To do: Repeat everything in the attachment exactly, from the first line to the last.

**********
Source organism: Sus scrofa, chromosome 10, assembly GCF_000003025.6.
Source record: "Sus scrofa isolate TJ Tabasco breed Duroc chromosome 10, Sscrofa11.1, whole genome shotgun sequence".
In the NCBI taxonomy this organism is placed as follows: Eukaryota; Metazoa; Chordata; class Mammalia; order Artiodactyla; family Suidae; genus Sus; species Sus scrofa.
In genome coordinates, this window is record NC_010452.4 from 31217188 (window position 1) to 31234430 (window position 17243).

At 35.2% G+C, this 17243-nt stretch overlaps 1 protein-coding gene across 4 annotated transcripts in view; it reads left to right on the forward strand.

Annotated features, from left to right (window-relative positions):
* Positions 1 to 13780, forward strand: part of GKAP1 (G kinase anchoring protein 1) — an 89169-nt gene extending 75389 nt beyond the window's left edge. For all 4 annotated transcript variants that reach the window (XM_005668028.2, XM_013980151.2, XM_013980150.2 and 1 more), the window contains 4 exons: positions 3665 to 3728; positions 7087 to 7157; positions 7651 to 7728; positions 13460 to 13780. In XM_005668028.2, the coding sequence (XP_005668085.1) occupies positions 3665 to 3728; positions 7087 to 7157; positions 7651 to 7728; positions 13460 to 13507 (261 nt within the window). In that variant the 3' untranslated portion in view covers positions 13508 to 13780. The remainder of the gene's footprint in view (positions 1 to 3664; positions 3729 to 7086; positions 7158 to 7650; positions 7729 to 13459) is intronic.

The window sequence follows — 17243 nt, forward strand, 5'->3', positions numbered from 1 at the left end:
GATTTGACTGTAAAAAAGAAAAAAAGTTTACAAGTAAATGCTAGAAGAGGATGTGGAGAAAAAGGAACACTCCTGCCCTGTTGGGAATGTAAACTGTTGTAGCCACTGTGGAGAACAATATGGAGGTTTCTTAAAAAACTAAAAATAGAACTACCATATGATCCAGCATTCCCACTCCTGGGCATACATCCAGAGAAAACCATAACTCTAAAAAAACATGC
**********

Source organism: Sus scrofa, chromosome 10, assembly GCF_000003025.6.
Source record: "Sus scrofa isolate TJ Tabasco breed Duroc chromosome 10, Sscrofa11.1, whole genome shotgun sequence".
In the NCBI taxonomy this organism is placed as follows: Eukaryota; Metazoa; Chordata; class Mammalia; order Artiodactyla; family Suidae; genus Sus; species Sus scrofa.
In genome coordinates, this window is record NC_010452.4 from 31217188 (window position 1) to 31234430 (window position 17243).

At 35.2% G+C, this 17243-nt stretch overlaps 1 protein-coding gene across 4 annotated transcripts in view; it reads left to right on the forward strand.

Annotated features, from left to right (window-relative positions):
* Positions 1 to 13780, forward strand: part of GKAP1 (G kinase anchoring protein 1) — an 89169-nt gene extending 75389 nt beyond the window's left edge. For all 4 annotated transcript variants that reach the window (XM_005668028.2, XM_013980151.2, XM_013980150.2 and 1 more), the window contains 4 exons: positions 3665 to 3728; positions 7087 to 7157; positions 7651 to 7728; positions 13460 to 13780. In XM_005668028.2, the coding sequence (XP_005668085.1) occupies positions 3665 to 3728; positions 7087 to 7157; positions 7651 to 7728; positions 13460 to 13507 (261 nt within the window). In that variant the 3' untranslated portion in view covers positions 13508 to 13780. The remainder of the gene's footprint in view (positions 1 to 3664; positions 3729 to 7086; positions 7158 to 7650; positions 7729 to 13459) is intronic.

The window sequence follows — 17243 nt, forward strand, 5'->3', positions numbered from 1 at the left end:
GATTTGACTGTAAAAAAGAAAAAAAGTTTACAAGTAAATGCTAGAAGAGGATGTGGAGAAAAAGGAACACTCCTGCCCTGTTGGGAATGTAAACTGTTGTAGCCACTGTGGAGAACAATATGGAGGTTTCTTAAAAAACTAAAAATAGAACTACCATATGATCCAGCATTCCCACTCCTGGGCATACATCCAGAGAAAACCATAACTCTAAAAAAACATGC